But no, Joan Byron, dedicated bus lanes will not magically solve all the problems of people who live in the area. They will not beautify the boulevard by their mere terra-cotta-painted presence. They are no substitute for reactivated train service on the Rockaway Beach Branch.

And no, Allan Rosen, inconveniencing drivers is not a reason to reject a transit plan. Congestion does not put pedestrians at greater risk. The existence of dedicated bus lanes on Woodhaven will not magically drain the support for reactivated train service on the Rockaway Beach Branch.

The thing is that it’s easy to tell when to trust these guys or not. They say it right there. "BRT for NYC" has it in their name: they’re only interested in helping transit if it’s the right kind of transit. Allan Rosen and Brendan Reed say it in their op-ed: "questions posed by the Queens Public Transit Committee in early 2014 requesting a comparison of the positives and negatives for all users of the roadway, not only bus riders."

You can’t always go by the name. Someone may have "transit" in their name, and not always be in favor of transit. You have to look at their goals, and their arguments. And honestly, I'm creeped out by the level of obsession that both Byron and Rosen have demonstrated over the years, Byron for "BRT" and Rosen for the perfect bus map. I'm not convinced that either of them care about much beyond themselves and their personal white whales.

I’ve got "transit" in my name. Should you trust me? No! Read my agenda; it's right up at the top of this blog. I’m in favor of both dedicated bus lanes on Woodhaven Boulevard and reactivation of the Rockaway Beach Branch, because they would both help to make access fairer and get people out of their cars. Hell, I'd be in favor of the Tappan Zee Bridge if I thought it would do that. Are those your goals too?

Sunday, December 7, 2014

Where is the roads and bridges settlement?

It was a big con game, and many of the biggest con artists believed their own hype. "It can never go down!" they cried. They delivered something valuable to people who couldn't afford it, told them it was even more valuable, took a hefty cut for themselves, and left their victims on the hook for billions. But the government has been slow to make them pay.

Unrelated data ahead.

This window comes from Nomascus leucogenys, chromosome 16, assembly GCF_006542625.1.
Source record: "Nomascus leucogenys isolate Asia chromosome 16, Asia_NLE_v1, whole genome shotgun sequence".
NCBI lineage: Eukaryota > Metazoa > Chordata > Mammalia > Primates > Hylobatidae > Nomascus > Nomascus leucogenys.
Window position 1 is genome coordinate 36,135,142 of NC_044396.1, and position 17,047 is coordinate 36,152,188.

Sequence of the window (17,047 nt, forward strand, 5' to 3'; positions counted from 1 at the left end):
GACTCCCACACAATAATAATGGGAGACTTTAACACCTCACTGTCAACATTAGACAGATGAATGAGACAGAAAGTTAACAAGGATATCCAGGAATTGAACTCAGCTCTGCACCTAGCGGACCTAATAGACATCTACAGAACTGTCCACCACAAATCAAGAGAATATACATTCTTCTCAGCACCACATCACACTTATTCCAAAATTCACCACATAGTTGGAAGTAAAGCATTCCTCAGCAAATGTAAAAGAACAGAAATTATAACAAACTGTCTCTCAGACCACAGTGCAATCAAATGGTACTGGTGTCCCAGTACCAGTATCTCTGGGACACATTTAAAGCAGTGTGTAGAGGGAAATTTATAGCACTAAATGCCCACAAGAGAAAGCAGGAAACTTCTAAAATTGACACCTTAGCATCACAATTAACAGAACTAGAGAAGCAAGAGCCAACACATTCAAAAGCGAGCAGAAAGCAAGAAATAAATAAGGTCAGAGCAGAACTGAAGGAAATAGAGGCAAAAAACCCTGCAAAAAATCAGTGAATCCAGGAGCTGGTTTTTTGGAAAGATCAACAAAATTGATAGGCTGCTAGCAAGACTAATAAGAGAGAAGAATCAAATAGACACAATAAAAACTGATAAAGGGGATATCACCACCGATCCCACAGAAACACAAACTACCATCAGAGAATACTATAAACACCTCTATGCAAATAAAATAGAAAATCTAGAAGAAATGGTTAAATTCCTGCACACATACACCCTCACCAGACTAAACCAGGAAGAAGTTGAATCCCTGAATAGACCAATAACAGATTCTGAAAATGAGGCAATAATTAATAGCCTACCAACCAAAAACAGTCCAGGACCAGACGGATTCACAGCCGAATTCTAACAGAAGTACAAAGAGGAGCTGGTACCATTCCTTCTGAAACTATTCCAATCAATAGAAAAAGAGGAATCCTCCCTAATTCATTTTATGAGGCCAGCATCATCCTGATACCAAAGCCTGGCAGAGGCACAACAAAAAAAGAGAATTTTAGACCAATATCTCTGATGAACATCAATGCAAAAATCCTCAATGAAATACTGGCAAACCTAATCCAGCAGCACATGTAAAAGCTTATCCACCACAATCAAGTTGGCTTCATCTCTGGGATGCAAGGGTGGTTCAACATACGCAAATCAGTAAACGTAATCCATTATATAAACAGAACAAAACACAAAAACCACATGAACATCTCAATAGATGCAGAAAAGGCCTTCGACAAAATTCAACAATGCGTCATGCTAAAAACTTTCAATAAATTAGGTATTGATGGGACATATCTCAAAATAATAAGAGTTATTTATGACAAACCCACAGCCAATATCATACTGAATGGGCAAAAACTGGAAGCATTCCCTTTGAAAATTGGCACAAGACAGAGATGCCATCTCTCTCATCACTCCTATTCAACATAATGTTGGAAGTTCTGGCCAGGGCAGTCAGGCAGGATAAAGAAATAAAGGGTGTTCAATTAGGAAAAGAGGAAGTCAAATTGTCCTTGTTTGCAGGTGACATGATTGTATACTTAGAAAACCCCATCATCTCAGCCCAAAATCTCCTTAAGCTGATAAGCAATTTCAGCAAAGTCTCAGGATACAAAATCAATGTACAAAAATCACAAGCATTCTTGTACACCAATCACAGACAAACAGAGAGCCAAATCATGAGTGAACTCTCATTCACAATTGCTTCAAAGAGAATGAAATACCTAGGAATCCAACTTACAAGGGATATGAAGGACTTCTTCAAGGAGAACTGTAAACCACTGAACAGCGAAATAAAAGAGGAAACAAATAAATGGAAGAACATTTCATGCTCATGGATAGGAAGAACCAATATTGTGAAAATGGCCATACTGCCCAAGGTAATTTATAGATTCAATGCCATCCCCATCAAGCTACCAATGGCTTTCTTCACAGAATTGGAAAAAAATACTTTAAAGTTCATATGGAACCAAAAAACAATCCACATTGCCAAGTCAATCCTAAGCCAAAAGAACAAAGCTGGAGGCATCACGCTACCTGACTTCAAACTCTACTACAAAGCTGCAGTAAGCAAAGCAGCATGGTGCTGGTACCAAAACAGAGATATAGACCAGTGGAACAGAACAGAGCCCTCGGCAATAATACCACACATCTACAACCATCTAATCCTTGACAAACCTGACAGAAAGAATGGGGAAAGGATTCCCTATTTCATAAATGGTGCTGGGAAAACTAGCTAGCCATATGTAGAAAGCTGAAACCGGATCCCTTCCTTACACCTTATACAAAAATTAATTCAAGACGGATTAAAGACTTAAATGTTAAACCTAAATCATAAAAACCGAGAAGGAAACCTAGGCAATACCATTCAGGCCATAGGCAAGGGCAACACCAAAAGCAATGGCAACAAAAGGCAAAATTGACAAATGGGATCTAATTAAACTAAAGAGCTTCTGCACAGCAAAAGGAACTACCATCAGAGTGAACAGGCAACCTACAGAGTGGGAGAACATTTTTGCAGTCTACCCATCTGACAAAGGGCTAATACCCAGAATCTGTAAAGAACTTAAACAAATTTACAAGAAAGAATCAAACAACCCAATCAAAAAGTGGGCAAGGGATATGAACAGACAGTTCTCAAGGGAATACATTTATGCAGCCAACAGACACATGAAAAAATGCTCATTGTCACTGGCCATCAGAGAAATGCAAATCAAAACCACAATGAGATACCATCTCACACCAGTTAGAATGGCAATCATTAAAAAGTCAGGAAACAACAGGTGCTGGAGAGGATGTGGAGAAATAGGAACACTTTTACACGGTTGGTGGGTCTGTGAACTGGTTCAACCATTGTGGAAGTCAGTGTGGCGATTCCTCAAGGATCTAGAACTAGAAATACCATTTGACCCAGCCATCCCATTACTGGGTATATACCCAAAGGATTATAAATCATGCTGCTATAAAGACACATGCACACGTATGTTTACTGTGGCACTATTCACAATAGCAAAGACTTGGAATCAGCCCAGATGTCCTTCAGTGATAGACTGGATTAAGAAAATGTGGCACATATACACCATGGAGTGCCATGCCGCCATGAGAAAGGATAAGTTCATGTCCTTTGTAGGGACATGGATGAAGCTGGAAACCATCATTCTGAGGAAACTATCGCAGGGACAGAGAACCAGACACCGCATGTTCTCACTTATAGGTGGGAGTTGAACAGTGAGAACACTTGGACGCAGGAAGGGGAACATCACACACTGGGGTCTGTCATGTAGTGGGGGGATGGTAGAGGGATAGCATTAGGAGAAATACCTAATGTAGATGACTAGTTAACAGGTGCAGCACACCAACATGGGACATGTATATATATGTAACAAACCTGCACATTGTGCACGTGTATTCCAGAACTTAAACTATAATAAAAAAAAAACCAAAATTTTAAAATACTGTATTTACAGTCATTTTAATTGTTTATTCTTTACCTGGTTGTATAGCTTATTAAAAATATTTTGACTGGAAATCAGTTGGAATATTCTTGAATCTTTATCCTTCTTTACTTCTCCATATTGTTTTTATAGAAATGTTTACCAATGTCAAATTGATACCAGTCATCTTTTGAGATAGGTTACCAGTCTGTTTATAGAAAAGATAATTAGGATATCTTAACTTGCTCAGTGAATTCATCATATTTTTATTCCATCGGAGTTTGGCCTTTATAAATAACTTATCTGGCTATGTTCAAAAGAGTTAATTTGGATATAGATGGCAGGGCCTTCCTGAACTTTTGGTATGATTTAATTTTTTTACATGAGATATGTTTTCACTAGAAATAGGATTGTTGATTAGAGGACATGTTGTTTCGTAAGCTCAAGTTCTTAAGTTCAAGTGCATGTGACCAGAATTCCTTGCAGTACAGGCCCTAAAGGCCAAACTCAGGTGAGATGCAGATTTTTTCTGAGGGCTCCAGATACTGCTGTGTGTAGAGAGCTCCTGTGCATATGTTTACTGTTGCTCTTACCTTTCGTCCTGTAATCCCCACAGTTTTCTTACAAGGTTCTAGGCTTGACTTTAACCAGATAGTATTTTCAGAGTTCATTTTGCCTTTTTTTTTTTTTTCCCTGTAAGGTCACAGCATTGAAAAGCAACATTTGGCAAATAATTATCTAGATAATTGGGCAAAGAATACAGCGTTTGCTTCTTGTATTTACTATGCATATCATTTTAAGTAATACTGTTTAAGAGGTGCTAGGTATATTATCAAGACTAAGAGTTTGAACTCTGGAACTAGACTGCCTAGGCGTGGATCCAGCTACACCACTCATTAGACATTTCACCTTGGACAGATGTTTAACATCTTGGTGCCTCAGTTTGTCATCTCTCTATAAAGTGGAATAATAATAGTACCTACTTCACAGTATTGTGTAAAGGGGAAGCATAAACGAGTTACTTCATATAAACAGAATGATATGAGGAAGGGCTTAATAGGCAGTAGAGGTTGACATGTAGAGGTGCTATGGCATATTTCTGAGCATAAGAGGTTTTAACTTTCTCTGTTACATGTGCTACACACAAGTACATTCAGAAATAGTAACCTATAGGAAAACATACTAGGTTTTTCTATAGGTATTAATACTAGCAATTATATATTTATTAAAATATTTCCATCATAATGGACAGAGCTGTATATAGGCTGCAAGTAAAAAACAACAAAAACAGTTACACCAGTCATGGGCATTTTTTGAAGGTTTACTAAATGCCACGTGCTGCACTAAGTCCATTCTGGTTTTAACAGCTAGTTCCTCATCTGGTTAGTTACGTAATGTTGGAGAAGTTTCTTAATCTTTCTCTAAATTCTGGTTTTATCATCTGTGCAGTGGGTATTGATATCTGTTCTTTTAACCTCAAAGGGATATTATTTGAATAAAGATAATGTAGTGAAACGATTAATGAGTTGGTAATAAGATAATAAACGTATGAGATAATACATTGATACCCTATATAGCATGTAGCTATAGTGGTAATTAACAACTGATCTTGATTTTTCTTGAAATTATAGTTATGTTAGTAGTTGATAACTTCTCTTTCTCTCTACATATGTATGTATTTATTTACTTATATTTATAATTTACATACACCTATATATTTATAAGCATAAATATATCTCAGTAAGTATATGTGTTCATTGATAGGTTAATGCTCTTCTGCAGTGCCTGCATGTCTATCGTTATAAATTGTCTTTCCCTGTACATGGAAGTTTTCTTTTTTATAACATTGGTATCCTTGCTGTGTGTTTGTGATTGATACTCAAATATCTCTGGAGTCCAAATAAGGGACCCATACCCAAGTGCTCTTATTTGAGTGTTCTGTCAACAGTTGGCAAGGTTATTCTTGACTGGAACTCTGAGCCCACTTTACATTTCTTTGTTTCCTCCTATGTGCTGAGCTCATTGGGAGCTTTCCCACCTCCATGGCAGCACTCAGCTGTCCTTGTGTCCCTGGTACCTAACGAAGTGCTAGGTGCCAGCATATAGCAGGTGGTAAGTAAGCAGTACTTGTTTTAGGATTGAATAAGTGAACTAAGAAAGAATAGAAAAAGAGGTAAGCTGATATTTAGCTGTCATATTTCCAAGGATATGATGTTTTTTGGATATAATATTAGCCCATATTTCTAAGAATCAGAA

In part that's because many of those responsible are in government, and many others in government are their friends. In part it's because most of the government regulators were asleep on the job. But mostly it's because so many in the public were asleep too. A lot of them still don't think anybody did anything wrong.


I'm talking about the housing bubble, yes, but not the mortgage fraud. You see, it's hard to tell how much of the bubble came from hype about loans that pay their own interest, and how much came from empty promises of roads and bridges that pay their own maintenance.

Tales of endlessly rising demand for housing and fantasies of endlessly rising demand for driving fed off each other: the new housing pumped up traffic measurements, prompting governments to build and widen roads and bridges, and the new roads and bridges pumped up housing prices, prompting developers to build more housing. In 2008 it all crashed, and if the stimulus hadn't been so focused on "roads and bridges" a lot of it would have stayed crashed.

There's a little good news on the mortgage front: this year the state has brought in over five billion dollars in settlements with several large banks. But when will we see a similar settlement for the road-and-bridge fraud? When will the government sue the people who got us to pay hundreds of millions for these projects that left us on the hook for decades of maintenance?